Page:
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LAJ works to protect our civil justice system.
The American civil justice system is the best in the world because it provides even our most humble citizen with an opportunity for a fair hearing regarding a grievance, whether the opposing side is someone who lives on the next block, a wealthy individual, a large corporation or even our own government.
Supporters of so-called “legal reform” legislation at national and state levels claim that too many lawsuits have led to excessive costs and delays in our civil justice system.  They say juries can no longer be trusted to render fair verdicts, and they allege the American civil justice system is broken. 
While our system isn’t perfect, it is a great exaggeration to call it “broken.”  And limiting your access to the courthouse or your rights to recovery is not improving the system.
Much of what we hear about “reform” of the civil justice system originates from wealthy individuals, corporations and organizations who want one-way justice.  They also seek greater control over our nation’s political agenda.  In fact, a report released in late 2003 by the Commonweal Institute examined the so-called “tort reform” movement and the groups behind it. The report, “The Attack on Trial Lawyers & Tort Law,” details the methods these groups has used in a long-term campaign to alter the tort system for the benefit of their supporters and, indirectly, to weaken the progressive causes and politicians that trial lawyers tend to support.

The facts speak for themselves. Look at the following data compiled by the American Association for Justice: 
Tort claims do not clog our courts. In fact, such claims accounted for only about 5 percent of all civil claims filed in state courts in 1992, according to data compiled by the nonpartisan National Center for State Courts (NCSC).10

Tort filings in state courts declined between 1989 and 1998, according to an NCSC study of tort filings in 28 states—by 1 percent. This is particularly significant because over 95 percent of all tort cases are filed in state courts and states' populations increased between 1989 and 1998. In a study of 16 states, NCSC found that the number of tort filings decreased 16 percent between 1996 and 1998.2

Tort system costs pale in comparison to costs associated with injury. A Rand study estimated that medical spending for the treatment of injuries cost the U.S. economy nearly $154 billion in 1997 (about 20 percent of the nation's health care bill) and that lost work time adds another $100 billion.3 The National Safety Council estimates that accident costs totaled $480.5 billion in 1998.4

About 6,000 deaths and millions of injuries are prevented each year because of the deterrent effect of products liability, according to the Consumer Federation of America.5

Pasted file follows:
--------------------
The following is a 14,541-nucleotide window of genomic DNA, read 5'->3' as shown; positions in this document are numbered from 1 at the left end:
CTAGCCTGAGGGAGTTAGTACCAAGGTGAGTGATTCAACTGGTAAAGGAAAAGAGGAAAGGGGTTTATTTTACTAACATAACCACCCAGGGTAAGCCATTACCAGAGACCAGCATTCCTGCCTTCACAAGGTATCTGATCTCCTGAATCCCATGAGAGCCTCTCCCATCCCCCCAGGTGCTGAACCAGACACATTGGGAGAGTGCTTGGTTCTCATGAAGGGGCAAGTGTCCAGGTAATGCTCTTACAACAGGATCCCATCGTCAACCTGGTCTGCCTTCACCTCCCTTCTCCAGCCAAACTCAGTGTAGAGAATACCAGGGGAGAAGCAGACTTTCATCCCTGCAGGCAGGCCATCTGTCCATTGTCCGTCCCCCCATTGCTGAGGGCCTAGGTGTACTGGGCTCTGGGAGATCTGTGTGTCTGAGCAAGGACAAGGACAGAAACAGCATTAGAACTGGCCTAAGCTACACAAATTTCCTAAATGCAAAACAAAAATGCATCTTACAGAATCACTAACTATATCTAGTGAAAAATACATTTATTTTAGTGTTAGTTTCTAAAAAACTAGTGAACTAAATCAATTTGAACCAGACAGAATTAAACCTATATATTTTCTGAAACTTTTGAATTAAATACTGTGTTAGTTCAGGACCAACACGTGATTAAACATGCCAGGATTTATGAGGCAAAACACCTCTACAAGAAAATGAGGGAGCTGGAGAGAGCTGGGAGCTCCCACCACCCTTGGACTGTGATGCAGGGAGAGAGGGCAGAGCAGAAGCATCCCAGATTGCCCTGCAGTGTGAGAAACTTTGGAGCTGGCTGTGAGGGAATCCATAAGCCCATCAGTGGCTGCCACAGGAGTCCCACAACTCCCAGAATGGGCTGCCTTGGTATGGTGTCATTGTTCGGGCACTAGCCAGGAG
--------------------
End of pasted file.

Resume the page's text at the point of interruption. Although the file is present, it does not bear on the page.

When juries speak, corporate America listens. That's why: Defectively designed cribs no longer strangle infants.6 Flammable children's pajamas have been taken off the market.7 Once-harmful medical devices have been redesigned.8 Auto fuel systems have been strengthened.9 Cancer-causing asbestos no longer poisons homes, schools and work places.10 And farm machinery has safety guards.11

(1) National Center for State Courts, Examining the Work of State Courts, 1994 (1996). (2) National Center For State Courts, Examining the Work of State Courts, 1998 (1999). (3) M. Susan Marquis & Willard G. Manning, Lifetime Costs and Compensation for Injury, Inquiry, Oct. 1, 1999, at 244. (4) National Safety Council, Costs of Unintentional Injuries by Class, 1998, <http://www.nsc.org/Irs/statinfo/99004.htm> (visited June 23, 2000). (5) See Hildy Bowbeer, Todd A. Cavanaugh, & Larry S. Stewart, Timmy Tumble v. Cascade Bicycle Co.: A Hypothetical Case Under the Restatement (Third) Standard for Design Defect, 30 U. Mich. J.L. Reform 511, 544 (citing Product Liability Reform: Hearing Before the Subcomm. on Consumers of the Senate Comm. on Commerce, Science & Transp., 100th Cong. 54 (Sept. 18, 1987) (testimony of Gene Kimmelman, Legislative Director, Consumer Federation of America)). (6) See Jon Burstein, Hit by Tragedy, Couple Work for Crib-Safety Bill, The Arizona Daily Star, Feb. 26, 1999, at 1B; Angela Curry, Coaster Company Settles Lawsuit Over Two Models of Baby Cribs, The Kansas City Star, Mar. 26, 1998, at E8. (7) See Gryc v. Dayton Hudson Corp., 297 N.W.2d 727 (Minn. 1980). (8) See, e.g., Tetuan v. A.H. Robins Co., 738 P.2d 1210 (Kan. 1987) (dealing with dangers of Dalkon Shield). (9) See Grimshaw v. Ford Motor Co., 174 Cal. Rptr. 328 (1981). (10) See Borel v. Fibreboard Paper Prods. Co., 493 F.2d 1076 (5th Cir. 1974). (11) See Friederichs v. Huebner, 329 N.W.2d 890, 906 (1983).

Voice your opinion
Every citizen should, of course, exercise his or her right to vote.  But your involvement in the lawmaking process need not stop at the election booth.  You should also let your lawmakers know how you feel about proposed changes to our laws.  Lawmakers frequently say the opinions of their constituents play an important part in deciding whether they will support or oppose a particular bill. 

How to successfully lobby your legislators?
Never tell a lie.

Be patient.

Be courteous.

Be brief.

Get to the point.

Keep it simple.

If you call in a group, keep that group small.

Plan your pitch.

Practice. Practice. Practice.

Don't forget to close. Always ask for the official's vote.

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